Difficult Emotions

Over the next few days, weeks and months, a lot of people will be feeling many difficult emotions, facing new worries that this crisis has created as well as dealing with feelings that were difficult before coronavirus struck. During times of social distancing, you may find yourself ‘sitting with your emotions’ more often, and may have not have access to tools that might have distracted from uncomfortable feelings.

Beat Clinical Associate Trainer Jess Griffiths has written this guidance to help you cope with distressing emotions during this difficult time.

How do feelings become difficult to cope with?

One of the most important things to know about emotions (positive or negative) is that they have a beginning, middle, and end. Emotions come in waves and nudge us towards an ‘urge’ or action. For a lot of people who struggle with eating disorders and anxiety, the intensity of the emotion or distress is something that they’re really scared about. They are afraid that they won’t be able to cope with the emotion when it reaches its ‘peak’. Eating disorders seek to interrupt and provide some relief to the peak distress. Whether it’s not eating, overeating, taking laxatives or exercise, people typically say that they feel like their anxiety reduced when they did the behaviour. They feel like they have the answer to not feeling so bad and it works for them.

However, because they don’t allow people to properly process their emotions, unhealthy coping mechanisms cause the feeling to get bigger and bigger each time. On top of that, guilt and shame caused by the behaviour can add to their distress. This can lead to a vicious cycle. 

The most critical point in the wave of emotion is the middle, labelled as the “high distress zone”.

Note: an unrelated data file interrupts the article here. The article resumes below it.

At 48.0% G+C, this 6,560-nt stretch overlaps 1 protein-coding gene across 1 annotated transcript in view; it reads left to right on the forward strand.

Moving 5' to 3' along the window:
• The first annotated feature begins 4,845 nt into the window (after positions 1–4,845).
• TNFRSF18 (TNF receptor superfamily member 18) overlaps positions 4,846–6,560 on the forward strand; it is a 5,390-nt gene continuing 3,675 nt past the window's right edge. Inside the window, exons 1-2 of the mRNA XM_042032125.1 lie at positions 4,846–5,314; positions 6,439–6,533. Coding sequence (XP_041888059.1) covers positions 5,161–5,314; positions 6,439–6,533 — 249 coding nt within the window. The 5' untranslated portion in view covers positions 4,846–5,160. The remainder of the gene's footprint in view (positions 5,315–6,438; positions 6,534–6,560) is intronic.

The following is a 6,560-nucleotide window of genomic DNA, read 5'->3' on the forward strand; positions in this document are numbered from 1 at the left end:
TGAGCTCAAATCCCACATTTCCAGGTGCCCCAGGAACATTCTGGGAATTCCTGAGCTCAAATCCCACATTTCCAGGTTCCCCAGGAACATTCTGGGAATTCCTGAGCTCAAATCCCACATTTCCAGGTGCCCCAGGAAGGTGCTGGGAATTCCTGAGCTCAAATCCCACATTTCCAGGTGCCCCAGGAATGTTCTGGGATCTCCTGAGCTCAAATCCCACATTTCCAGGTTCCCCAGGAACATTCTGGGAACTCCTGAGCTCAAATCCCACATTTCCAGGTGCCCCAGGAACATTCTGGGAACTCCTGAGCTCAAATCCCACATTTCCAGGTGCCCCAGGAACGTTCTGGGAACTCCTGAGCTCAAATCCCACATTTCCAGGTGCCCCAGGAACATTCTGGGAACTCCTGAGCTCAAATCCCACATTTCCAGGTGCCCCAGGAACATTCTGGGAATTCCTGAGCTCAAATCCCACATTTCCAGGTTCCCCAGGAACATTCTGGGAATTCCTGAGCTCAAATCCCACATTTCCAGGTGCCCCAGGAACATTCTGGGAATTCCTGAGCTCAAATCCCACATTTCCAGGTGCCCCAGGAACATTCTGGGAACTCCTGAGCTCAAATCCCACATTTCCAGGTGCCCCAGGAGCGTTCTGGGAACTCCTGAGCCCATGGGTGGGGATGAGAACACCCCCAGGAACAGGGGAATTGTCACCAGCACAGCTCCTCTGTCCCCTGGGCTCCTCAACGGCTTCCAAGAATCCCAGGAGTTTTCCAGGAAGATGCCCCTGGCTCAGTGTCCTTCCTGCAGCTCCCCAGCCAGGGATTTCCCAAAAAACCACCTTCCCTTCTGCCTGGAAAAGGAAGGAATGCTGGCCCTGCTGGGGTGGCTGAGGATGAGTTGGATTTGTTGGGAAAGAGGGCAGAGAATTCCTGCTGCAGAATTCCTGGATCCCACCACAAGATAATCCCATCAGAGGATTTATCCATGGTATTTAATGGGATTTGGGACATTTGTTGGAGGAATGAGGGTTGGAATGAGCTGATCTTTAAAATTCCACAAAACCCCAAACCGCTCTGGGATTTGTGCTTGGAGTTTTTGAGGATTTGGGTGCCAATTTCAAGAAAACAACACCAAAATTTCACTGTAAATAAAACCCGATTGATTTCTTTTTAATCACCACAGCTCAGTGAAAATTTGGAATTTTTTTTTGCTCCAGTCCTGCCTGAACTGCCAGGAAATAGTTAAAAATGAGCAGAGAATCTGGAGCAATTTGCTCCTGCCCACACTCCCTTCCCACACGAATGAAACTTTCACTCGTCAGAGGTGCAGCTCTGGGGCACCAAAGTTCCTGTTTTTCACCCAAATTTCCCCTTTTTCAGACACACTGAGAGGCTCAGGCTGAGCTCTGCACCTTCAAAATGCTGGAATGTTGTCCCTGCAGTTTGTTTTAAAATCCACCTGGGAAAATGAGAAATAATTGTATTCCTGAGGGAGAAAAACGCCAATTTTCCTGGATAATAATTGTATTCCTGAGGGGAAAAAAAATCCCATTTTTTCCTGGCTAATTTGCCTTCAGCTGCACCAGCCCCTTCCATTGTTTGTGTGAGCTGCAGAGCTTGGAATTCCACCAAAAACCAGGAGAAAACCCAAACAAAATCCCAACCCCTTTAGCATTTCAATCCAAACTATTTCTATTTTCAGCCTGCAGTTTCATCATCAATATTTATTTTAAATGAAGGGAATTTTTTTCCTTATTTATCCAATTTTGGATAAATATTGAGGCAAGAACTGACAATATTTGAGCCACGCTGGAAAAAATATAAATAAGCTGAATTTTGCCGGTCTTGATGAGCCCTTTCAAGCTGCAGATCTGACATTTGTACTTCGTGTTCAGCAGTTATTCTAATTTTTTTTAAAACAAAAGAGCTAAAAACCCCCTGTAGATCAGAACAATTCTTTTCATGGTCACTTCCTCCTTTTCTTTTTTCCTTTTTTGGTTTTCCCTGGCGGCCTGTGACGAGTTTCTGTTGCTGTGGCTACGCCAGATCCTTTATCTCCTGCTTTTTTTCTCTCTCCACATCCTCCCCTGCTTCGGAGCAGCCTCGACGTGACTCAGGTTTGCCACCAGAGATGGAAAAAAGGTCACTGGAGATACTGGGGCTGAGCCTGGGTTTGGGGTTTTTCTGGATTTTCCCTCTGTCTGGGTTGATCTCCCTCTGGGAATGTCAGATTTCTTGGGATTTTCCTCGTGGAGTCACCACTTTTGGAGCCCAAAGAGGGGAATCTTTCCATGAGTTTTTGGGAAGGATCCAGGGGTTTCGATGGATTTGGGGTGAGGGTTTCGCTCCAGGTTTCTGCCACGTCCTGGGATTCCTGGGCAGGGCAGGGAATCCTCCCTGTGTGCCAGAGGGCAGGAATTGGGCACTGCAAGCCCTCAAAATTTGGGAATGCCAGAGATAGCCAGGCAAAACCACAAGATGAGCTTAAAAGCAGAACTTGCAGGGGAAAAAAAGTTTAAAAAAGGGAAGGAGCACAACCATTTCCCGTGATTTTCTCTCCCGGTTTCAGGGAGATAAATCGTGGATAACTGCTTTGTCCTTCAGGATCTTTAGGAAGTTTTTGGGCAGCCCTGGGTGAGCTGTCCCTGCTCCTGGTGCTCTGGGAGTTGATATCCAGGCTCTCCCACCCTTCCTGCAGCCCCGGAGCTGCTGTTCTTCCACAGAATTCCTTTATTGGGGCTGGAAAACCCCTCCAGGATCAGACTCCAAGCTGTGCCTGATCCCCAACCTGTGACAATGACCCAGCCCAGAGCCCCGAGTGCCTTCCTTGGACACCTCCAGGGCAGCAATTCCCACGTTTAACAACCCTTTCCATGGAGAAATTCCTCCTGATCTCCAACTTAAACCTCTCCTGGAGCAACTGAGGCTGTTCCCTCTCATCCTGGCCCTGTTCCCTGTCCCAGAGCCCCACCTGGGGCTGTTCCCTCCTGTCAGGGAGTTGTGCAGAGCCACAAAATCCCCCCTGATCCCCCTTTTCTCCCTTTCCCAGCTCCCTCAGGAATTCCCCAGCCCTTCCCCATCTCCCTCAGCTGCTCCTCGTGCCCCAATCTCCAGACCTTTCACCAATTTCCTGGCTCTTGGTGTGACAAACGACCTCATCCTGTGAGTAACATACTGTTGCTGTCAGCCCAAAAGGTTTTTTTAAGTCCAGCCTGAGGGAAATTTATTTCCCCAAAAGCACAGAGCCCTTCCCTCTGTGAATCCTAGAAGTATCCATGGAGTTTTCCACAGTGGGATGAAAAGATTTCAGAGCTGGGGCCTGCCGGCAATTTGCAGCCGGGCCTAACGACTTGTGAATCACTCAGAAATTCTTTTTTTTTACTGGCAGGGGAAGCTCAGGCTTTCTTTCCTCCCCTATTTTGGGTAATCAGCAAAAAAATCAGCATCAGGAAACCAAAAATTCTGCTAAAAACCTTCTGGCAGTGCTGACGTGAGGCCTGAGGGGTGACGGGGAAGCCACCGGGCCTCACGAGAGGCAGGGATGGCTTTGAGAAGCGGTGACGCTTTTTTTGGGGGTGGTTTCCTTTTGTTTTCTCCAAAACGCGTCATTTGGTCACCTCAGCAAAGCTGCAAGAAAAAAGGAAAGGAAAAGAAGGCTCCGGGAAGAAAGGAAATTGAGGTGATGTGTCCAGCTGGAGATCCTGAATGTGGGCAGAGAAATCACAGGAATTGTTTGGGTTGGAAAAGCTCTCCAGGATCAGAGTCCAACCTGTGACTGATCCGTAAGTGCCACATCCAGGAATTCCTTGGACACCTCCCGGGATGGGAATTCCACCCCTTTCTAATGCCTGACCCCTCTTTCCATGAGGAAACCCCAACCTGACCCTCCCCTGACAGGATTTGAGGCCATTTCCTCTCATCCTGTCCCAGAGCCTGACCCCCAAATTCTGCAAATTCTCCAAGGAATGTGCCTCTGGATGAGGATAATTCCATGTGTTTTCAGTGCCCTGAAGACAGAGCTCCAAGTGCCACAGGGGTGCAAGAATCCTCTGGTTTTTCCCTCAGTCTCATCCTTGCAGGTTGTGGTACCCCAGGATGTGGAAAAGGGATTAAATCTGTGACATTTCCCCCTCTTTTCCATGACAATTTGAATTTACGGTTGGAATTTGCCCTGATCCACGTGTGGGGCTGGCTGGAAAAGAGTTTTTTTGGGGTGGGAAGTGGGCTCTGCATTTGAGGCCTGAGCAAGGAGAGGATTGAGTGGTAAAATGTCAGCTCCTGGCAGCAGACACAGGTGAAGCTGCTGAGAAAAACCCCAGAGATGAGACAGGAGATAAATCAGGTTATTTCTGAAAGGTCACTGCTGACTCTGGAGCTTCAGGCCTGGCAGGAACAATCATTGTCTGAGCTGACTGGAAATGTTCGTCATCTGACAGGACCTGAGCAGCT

The high distress zone is the point at which:

  • You feel the urge to carry out your behaviours.
  • You’re most likely to experience racing thoughts about restriction, exercise, bingeing or other behaviours.
  • The thoughts you do have tend to be extreme and feel absolutely true.
  • There may be some loss of perception of time, where it might feel like you have always felt this way and always will feel this way.
  • You may feel very disconnected from the present moment and be lost in your mind or in the past or future.
  • You may feel strong and uncomfortable physical sensations.

What can you do about it?

The main aim is to get through the wave and to “sit with” and “tolerate” distress. If you did absolutely nothing, the wave would pass in time. Nothing lasts forever. However, there are ways you can speed up the process and reduce the duration and intensity of distress. Some helpful things that people have used to tolerate their distress is to grade it and make an action plan for each of those scales. For instance, if your distress is at a 3/10, you may be able to get through it by ringing a friend, writing in a journal, taking a bath, or doing some colouring. If it’s at a 7/10, you might need to do something completely different, such as ring the Beat helpline, or contact a close family member to let them know you’re struggling.

Over the next few days, it might be really helpful to put a plan together about how you might tolerate your distress at each level. Share it with family and friends.